WASHINGTON – Homeland Security and Governmental Affairs Committee Ranking Member Joe Lieberman, D-Conn., Tuesday appealed for more funding for homeland defense as the Senate debated the Fiscal Year 2006 spending bill for the Department of Homeland Security. At a press conference attended by several Democratic Senators who will seek to increase funding for first responders, transit security, port security and other homeland security needs, Lieberman delivered the following statement:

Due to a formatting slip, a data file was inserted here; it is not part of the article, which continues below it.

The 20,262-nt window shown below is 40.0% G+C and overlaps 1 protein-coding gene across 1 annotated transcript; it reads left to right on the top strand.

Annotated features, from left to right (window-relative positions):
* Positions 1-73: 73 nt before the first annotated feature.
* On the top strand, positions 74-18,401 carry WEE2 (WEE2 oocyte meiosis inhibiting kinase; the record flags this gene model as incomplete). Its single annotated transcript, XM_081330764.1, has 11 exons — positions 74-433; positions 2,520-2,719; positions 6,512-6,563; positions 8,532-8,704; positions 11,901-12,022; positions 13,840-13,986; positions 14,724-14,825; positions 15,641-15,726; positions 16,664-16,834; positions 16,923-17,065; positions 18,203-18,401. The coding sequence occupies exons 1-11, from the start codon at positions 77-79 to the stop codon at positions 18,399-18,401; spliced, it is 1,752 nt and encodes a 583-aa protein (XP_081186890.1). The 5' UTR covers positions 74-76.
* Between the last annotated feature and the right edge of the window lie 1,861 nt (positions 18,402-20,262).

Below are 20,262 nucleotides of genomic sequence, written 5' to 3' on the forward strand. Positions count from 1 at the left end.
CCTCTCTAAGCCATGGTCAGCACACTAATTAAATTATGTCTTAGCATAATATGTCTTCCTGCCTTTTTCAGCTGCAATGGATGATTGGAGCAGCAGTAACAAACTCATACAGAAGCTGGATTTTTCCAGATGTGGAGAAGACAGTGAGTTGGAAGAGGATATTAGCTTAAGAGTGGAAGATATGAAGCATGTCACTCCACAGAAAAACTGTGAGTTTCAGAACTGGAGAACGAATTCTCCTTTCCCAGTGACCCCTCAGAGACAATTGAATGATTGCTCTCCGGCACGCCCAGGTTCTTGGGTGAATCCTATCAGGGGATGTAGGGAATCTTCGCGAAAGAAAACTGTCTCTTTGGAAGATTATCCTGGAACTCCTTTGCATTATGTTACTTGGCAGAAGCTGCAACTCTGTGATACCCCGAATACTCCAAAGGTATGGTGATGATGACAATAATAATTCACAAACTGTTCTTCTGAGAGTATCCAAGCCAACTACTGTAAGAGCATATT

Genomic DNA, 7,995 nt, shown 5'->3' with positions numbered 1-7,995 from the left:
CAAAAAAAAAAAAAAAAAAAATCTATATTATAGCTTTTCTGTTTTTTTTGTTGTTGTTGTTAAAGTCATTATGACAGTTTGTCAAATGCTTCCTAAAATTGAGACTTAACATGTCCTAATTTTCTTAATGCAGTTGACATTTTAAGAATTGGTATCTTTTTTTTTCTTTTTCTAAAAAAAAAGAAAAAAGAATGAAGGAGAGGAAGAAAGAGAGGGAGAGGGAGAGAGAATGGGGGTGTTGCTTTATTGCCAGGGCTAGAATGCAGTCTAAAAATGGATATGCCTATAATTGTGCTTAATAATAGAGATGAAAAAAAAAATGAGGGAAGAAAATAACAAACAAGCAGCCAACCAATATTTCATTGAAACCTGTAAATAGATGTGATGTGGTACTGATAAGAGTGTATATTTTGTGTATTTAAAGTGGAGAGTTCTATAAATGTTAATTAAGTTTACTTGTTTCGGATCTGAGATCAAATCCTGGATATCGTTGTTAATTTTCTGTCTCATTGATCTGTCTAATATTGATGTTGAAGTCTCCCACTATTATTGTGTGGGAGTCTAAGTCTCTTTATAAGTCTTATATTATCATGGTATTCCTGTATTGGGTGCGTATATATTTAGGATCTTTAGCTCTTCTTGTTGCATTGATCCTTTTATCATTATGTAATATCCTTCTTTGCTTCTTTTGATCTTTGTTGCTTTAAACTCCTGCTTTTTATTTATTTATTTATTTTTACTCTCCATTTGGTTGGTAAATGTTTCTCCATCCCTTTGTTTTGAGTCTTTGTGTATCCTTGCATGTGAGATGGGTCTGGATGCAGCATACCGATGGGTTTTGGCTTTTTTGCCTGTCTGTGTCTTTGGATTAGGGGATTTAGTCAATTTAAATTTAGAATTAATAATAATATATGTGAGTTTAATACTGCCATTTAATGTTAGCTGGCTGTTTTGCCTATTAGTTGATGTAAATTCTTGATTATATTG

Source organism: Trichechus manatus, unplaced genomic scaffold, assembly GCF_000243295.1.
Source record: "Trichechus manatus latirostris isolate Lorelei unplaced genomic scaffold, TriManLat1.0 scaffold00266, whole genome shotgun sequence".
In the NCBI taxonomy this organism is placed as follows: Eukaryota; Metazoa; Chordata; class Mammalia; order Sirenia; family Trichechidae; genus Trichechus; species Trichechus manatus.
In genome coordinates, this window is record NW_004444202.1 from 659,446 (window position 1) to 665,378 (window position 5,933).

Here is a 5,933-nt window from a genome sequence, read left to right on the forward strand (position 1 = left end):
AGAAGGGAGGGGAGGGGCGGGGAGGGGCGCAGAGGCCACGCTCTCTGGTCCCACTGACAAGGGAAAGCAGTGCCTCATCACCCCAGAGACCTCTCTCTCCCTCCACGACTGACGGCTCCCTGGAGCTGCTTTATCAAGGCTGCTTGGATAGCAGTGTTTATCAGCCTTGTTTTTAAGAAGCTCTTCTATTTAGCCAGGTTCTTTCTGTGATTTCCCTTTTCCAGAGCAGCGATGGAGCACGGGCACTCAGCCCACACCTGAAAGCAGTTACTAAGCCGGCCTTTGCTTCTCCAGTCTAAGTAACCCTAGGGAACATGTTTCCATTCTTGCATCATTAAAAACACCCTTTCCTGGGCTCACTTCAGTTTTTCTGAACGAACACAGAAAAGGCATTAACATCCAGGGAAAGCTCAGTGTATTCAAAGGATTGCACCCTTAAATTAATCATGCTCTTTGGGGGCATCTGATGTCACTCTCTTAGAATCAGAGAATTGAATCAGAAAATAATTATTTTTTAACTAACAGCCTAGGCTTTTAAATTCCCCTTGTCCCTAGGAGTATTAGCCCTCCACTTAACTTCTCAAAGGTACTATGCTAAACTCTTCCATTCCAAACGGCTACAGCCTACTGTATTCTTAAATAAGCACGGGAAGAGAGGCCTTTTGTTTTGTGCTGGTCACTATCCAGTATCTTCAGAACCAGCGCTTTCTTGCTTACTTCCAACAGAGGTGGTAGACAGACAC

“On September 11, 2001, I was privileged to be serving as Chairman of what was then known as the Governmental Affairs Committee and we immediately began a series of hearings to determine our security vulnerabilities and what could be done about them. On December 13, 2001, we held a hearing on the security of our rail and transit systems. Witnesses testified about the reality of the threat and about promising new security technologies such as facial recognition and chemical sensors. I remember saying at the time that transit security should not be side-tracked while other homeland defense needs claimed all our time and resources. “Today, three and a half years later, the sad fact is the train has still not left the station when it comes to genuine rail and transit security. And the reason is that this Congress and this Administration have devoted neither the resources nor the time necessary to protect the 14 million people who ride subways, buses, light rails, commuter trains, and ferries each day throughout our country. “This is not just about last week’s tragic attacks on London. I agree with Secretary Chertoff when he says we can’t base our national homeland defense policies on a single attack somewhere else. We don’t have to do that. We’ve been attacked here. We know the reality of the threat and we know the reality of our vulnerabilities. “But experts in and out of government have told us in no uncertain terms that we are still vulnerable – and will remain vulnerable – to terrorist attack unless we begin to invest – seriously and strategically – in our own security. “Experts have identified billions of dollars in urgent security needs, ranging from rail, transit, and port security, to communications equipment for first responders, to modernizing the Coast Guard fleet, to fixing our porous borders. “We have the best military in the world because we’ve invested in it. If we want to have the best homeland security, we will have to invest in it. “This year, the President proposed only modest increases for the Department’s many important programs. And even those proposed increases were illusory, as they were based on a controversial airline ticket fee that congressional leaders have rejected. The House and the Senate Appropriations Committee have approved bills that provide even less for DHS than President Bush proposed. “Yes, we have we increased spending on homeland security since 9/11, but we have not increased it anywhere near enough to meet the threat of terrorism that we face. The budget to fight terrorism at home is still just a small fraction of the budget to fight terrorism abroad. “Last year, for example, Congress provided $150 million specifically for rail and transit grants. This year, the President proposed no dedicated funding at all for rail and transit, and the Senate Appropriations bill proposes only $100 million – a $50 million cut from last year. “Funding for first responders is decreasing for the second year in a row. Even taking into account proposed increases in two grant programs, the Administration=s FY 2006 budget would cut overall DHS first responder program by $565 million. That’s simply not acceptable. . “None of these proposed cuts make sense given the pressing need and the Senate’s 63-37 bipartisan vote on the Budget Resolution to restore the Administration=s proposed cuts to DHS first responder grants. “Homeland Security expert Steve Flynn describes our predicament in his recent book, America the Vulnerable. He writes: AHomeland security has entered our post-9/11 lexicon, but homeland insecurity remains the abiding reality.” “My colleagues and I will be introducing and supporting amendments to address some of these shortfalls and, hopefully, to diminish the terrorist threat. “We urge this Congress and this Administration to recall how we felt on September 11, 2001, and listen to the security experts who tell us we must live with B and prepare for B the terrorist threat for the indefinite future. Together, we can meet and defeat the terrorist threat.”